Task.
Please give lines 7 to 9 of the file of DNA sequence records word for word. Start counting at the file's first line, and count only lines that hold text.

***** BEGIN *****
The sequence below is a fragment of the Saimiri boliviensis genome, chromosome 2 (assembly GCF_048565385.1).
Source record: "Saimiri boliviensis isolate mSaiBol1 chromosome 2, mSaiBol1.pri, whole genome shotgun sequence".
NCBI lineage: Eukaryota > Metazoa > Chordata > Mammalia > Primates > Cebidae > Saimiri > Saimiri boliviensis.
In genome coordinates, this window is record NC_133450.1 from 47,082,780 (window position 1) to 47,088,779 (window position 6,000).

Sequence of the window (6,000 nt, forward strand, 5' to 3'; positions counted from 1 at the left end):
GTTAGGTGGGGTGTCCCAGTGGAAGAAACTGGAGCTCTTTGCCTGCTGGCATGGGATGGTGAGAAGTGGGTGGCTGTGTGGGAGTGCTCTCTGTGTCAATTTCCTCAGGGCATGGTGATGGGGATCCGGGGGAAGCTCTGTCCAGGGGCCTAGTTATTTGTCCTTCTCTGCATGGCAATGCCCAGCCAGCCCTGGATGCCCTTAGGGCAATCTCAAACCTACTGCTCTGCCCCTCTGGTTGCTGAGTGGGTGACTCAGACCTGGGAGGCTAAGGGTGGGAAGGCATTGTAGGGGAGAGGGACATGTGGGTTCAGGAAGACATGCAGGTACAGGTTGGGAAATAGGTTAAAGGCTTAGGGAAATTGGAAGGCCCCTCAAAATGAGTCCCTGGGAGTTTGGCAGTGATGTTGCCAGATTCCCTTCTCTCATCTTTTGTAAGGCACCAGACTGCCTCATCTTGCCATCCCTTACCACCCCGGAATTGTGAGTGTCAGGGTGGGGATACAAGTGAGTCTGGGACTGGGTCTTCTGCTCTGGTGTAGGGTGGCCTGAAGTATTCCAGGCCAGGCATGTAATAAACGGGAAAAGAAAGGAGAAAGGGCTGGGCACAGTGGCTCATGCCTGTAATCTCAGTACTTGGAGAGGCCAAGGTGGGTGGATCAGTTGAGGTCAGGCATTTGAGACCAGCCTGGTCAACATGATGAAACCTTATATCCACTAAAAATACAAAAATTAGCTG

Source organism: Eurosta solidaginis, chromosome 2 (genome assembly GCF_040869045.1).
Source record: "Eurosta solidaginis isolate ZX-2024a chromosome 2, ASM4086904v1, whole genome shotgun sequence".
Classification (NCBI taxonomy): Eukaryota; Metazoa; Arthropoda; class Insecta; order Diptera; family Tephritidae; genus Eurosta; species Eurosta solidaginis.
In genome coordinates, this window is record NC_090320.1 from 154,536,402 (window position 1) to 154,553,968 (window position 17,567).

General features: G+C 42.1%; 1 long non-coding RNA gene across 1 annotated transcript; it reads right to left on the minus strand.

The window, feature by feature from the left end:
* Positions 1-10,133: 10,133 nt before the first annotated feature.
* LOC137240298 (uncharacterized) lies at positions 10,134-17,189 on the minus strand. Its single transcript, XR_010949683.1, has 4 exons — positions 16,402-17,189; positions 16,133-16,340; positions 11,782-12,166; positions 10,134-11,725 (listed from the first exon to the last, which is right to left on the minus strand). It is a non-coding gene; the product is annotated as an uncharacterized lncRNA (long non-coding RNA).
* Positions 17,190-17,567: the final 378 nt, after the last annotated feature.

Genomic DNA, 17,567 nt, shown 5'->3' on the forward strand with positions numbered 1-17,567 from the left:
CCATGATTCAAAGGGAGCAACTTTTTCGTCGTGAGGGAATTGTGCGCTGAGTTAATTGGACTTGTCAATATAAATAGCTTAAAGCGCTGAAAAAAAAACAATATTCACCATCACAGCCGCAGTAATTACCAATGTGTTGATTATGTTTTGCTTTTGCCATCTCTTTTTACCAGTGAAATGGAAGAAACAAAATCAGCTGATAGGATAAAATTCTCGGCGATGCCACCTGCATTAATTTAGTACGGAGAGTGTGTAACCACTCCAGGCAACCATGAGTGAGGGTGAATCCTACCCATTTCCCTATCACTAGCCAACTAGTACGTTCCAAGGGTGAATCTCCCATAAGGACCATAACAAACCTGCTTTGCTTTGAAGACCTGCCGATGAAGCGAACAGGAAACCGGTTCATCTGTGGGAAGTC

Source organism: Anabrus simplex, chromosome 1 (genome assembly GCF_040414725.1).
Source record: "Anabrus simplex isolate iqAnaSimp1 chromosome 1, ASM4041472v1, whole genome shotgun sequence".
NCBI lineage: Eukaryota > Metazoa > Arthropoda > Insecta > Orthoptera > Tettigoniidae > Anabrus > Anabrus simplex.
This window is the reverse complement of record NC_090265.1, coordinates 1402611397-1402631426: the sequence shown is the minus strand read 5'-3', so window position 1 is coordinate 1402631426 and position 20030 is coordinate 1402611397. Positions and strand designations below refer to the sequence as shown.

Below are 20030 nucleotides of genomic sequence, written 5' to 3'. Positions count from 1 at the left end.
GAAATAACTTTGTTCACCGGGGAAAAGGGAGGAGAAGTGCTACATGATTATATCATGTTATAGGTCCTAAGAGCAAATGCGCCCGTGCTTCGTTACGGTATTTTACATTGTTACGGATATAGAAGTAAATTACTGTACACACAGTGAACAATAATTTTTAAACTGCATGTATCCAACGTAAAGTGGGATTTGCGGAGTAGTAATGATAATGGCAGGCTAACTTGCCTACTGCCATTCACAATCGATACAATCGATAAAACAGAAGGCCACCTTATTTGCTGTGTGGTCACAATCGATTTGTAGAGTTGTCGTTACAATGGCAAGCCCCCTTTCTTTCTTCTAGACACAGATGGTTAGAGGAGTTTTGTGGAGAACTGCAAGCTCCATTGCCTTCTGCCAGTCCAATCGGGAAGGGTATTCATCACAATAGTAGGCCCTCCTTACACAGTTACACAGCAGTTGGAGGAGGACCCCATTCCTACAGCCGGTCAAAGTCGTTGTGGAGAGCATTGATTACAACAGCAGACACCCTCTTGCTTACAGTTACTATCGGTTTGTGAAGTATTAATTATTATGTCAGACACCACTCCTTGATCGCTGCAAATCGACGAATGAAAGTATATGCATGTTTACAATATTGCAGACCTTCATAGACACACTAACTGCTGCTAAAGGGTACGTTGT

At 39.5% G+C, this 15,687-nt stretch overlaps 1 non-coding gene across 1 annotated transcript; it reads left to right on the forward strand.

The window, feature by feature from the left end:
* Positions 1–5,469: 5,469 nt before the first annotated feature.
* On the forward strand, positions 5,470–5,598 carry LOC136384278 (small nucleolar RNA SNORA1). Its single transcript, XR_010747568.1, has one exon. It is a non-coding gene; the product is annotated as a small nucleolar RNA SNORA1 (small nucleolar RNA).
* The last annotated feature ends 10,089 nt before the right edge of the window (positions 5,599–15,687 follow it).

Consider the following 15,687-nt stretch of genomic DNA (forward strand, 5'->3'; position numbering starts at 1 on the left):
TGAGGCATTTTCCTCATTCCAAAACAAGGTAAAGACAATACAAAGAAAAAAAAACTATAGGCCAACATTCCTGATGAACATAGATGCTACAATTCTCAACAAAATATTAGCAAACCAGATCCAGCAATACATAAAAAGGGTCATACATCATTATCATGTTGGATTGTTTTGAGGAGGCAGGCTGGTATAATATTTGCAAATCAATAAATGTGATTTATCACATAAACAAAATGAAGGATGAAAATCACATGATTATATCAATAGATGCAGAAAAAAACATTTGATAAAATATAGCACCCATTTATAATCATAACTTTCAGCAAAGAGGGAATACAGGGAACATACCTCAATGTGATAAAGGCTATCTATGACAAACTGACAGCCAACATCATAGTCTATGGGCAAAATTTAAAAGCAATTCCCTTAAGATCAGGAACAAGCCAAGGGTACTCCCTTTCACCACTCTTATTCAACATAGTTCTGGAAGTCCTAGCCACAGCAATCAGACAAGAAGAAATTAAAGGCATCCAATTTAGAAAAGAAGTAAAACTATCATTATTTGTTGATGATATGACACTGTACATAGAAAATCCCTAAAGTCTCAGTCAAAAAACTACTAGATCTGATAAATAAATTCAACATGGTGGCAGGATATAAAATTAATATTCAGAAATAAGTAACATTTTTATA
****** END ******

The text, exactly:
Source organism: Eurosta solidaginis, chromosome 2 (genome assembly GCF_040869045.1).
Source record: "Eurosta solidaginis isolate ZX-2024a chromosome 2, ASM4086904v1, whole genome shotgun sequence".
Classification (NCBI taxonomy): Eukaryota; Metazoa; Arthropoda; class Insecta; order Diptera; family Tephritidae; genus Eurosta; species Eurosta solidaginis.